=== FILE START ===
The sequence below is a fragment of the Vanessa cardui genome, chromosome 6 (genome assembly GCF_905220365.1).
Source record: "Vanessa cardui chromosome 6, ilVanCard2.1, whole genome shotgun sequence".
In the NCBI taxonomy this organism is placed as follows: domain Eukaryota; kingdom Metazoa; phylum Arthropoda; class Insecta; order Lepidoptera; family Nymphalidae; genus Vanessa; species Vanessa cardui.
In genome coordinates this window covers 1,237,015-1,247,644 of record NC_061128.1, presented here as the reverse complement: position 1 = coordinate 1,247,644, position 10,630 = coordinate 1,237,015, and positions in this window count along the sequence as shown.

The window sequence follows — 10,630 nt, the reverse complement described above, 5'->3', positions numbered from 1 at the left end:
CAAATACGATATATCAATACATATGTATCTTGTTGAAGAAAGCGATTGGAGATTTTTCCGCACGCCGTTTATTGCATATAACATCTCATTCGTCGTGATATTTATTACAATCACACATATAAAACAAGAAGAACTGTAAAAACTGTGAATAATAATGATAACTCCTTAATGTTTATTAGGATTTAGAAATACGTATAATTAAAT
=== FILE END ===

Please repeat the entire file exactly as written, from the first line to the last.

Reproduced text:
The sequence below is a fragment of the Vanessa cardui genome, chromosome 6 (genome assembly GCF_905220365.1).
Source record: "Vanessa cardui chromosome 6, ilVanCard2.1, whole genome shotgun sequence".
In the NCBI taxonomy this organism is placed as follows: domain Eukaryota; kingdom Metazoa; phylum Arthropoda; class Insecta; order Lepidoptera; family Nymphalidae; genus Vanessa; species Vanessa cardui.
In genome coordinates this window covers 1,237,015-1,247,644 of record NC_061128.1, presented here as the reverse complement: position 1 = coordinate 1,247,644, position 10,630 = coordinate 1,237,015, and positions in this window count along the sequence as shown.

The window sequence follows — 10,630 nt, the reverse complement described above, 5'->3', positions numbered from 1 at the left end:
CAAATACGATATATCAATACATATGTATCTTGTTGAAGAAAGCGATTGGAGATTTTTCCGCACGCCGTTTATTGCATATAACATCTCATTCGTCGTGATATTTATTACAATCACACATATAAAACAAGAAGAACTGTAAAAACTGTGAATAATAATGATAACTCCTTAATGTTTATTAGGATTTAGAAATACGTATAATTAAAT